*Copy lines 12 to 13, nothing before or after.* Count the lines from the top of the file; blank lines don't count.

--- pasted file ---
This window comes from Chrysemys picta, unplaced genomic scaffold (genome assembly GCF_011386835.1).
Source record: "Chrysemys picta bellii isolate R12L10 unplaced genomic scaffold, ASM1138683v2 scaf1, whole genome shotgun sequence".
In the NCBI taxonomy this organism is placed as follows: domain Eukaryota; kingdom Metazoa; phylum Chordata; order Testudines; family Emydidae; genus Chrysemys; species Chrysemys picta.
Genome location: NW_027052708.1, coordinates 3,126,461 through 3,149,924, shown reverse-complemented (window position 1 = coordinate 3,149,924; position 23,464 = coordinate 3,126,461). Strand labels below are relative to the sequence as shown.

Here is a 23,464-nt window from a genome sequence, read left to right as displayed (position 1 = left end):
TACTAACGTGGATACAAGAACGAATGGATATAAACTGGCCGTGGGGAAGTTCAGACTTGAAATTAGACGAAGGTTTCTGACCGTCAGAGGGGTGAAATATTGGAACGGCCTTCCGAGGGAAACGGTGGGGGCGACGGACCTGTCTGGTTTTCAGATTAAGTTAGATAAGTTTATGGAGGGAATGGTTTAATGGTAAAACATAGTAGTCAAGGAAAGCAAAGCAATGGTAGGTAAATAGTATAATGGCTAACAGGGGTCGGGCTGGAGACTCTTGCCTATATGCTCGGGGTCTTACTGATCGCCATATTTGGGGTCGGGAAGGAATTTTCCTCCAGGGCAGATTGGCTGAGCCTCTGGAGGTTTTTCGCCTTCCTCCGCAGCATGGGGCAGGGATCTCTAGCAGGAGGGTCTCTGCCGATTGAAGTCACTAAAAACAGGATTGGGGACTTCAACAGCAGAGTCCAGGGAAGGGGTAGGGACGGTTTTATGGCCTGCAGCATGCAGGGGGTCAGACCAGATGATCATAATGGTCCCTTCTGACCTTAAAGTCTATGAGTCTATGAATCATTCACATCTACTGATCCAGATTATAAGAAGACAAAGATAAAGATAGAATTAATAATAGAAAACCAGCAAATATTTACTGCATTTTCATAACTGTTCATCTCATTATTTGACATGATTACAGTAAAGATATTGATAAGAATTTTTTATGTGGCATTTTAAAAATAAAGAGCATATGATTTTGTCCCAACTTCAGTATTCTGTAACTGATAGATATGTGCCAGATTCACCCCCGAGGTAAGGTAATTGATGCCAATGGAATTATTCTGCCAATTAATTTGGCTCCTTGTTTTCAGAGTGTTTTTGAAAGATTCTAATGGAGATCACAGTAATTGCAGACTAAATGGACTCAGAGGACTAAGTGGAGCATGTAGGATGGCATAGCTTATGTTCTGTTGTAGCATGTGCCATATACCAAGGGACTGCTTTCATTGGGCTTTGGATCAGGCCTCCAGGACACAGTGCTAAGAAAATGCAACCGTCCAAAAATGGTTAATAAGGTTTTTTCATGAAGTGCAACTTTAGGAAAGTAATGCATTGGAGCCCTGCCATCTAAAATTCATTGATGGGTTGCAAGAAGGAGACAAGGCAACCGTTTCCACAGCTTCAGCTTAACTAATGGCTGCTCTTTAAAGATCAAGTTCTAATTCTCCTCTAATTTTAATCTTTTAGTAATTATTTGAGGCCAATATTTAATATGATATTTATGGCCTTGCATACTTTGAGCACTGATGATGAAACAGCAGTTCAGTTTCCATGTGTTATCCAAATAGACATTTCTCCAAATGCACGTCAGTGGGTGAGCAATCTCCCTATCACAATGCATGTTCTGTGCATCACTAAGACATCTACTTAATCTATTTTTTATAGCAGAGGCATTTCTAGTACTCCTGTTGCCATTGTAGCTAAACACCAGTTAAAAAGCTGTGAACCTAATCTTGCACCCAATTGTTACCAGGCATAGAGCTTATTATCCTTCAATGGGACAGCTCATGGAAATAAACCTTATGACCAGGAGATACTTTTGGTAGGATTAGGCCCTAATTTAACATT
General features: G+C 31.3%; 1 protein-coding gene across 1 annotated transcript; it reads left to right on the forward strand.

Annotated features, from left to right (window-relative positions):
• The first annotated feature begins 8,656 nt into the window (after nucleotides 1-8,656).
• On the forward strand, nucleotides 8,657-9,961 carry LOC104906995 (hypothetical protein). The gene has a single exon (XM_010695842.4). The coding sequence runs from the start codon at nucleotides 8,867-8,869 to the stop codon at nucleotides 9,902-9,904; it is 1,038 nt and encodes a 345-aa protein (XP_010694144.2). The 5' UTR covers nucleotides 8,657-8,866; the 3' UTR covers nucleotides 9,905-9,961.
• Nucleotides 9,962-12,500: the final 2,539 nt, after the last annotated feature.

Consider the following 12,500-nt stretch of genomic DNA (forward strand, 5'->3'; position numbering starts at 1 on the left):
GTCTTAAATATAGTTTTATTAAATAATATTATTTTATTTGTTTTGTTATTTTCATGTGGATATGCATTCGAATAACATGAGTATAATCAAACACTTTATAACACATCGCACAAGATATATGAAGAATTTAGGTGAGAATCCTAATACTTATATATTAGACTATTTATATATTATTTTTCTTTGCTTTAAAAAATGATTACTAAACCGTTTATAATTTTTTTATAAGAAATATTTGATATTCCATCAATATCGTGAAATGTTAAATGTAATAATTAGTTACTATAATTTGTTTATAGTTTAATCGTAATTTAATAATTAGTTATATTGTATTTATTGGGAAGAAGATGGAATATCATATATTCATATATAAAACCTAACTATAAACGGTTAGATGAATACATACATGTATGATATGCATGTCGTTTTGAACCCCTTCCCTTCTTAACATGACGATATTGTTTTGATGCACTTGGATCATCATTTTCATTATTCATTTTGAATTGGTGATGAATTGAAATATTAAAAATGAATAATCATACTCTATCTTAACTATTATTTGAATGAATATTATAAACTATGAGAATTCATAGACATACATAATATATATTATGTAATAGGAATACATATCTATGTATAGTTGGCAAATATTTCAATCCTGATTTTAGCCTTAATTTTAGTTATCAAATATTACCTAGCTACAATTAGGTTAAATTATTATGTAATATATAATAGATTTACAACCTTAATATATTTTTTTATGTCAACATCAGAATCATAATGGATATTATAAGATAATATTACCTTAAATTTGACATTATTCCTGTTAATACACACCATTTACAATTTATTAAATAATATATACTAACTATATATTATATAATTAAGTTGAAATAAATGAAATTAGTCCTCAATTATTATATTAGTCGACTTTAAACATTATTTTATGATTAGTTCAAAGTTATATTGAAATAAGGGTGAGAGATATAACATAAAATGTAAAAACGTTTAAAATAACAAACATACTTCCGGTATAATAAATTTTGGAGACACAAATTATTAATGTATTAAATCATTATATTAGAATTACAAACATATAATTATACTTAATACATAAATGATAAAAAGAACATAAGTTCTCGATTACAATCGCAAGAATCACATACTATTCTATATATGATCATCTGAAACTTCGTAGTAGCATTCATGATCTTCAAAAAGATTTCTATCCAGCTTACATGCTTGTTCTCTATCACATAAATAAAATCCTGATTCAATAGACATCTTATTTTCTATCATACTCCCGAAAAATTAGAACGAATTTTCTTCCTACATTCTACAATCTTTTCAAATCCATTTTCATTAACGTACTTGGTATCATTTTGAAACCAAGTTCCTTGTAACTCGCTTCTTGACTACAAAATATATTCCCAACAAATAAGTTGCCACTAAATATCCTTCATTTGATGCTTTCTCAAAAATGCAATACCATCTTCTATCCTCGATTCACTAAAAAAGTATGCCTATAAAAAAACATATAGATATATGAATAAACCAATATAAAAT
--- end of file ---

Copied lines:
Consider the following 12,500-nt stretch of genomic DNA (forward strand, 5'->3'; position numbering starts at 1 on the left):
GTCTTAAATATAGTTTTATTAAATAATATTATTTTATTTGTTTTGTTATTTTCATGTGGATATGCATTCGAATAACATGAGTATAATCAAACACTTTATAACACATCGCACAAGATATATGAAGAATTTAGGTGAGAATCCTAATACTTATATATTAGACTATTTATATATTATTTTTCTTTGCTTTAAAAAATGATTACTAAACCGTTTATAATTTTTTTATAAGAAATATTTGATATTCCATCAATATCGTGAAATGTTAAATGTAATAATTAGTTACTATAATTTGTTTATAGTTTAATCGTAATTTAATAATTAGTTATATTGTATTTATTGGGAAGAAGATGGAATATCATATATTCATATATAAAACCTAACTATAAACGGTTAGATGAATACATACATGTATGATATGCATGTCGTTTTGAACCCCTTCCCTTCTTAACATGACGATATTGTTTTGATGCACTTGGATCATCATTTTCATTATTCATTTTGAATTGGTGATGAATTGAAATATTAAAAATGAATAATCATACTCTATCTTAACTATTATTTGAATGAATATTATAAACTATGAGAATTCATAGACATACATAATATATATTATGTAATAGGAATACATATCTATGTATAGTTGGCAAATATTTCAATCCTGATTTTAGCCTTAATTTTAGTTATCAAATATTACCTAGCTACAATTAGGTTAAATTATTATGTAATATATAATAGATTTACAACCTTAATATATTTTTTTATGTCAACATCAGAATCATAATGGATATTATAAGATAATATTACCTTAAATTTGACATTATTCCTGTTAATACACACCATTTACAATTTATTAAATAATATATACTAACTATATATTATATAATTAAGTTGAAATAAATGAAATTAGTCCTCAATTATTATATTAGTCGACTTTAAACATTATTTTATGATTAGTTCAAAGTTATATTGAAATAAGGGTGAGAGATATAACATAAAATGTAAAAACGTTTAAAATAACAAACATACTTCCGGTATAATAAATTTTGGAGACACAAATTATTAATGTATTAAATCATTATATTAGAATTACAAACATATAATTATACTTAATACATAAATGATAAAAAGAACATAAGTTCTCGATTACAATCGCAAGAATCACATACTATTCTATATATGATCATCTGAAACTTCGTAGTAGCATTCATGATCTTCAAAAAGATTTCTATCCAGCTTACATGCTTGTTCTCTATCACATAAATAAAATCCTGATTCAATAGACATCTTATTTTCTATCATACTCCCGAAAAATTAGAACGAATTTTCTTCCTACATTCTACAATCTTTTCAAATCCATTTTCATTAACGTACTTGGTATCATTTTGAAACCAAGTTCCTTGTAACTCGCTTCTTGACTACAAAATATATTCCCAACAAATAAGTTGCCACTAAATATCCTTCATTTGATGCTTTCTCAAAAATGCAATACCATCTTCTATCCTCGATTCACTAAAAAAGTATGCCTATAAAAAAACATATAGATATATGAATAAACCAATATAAAAT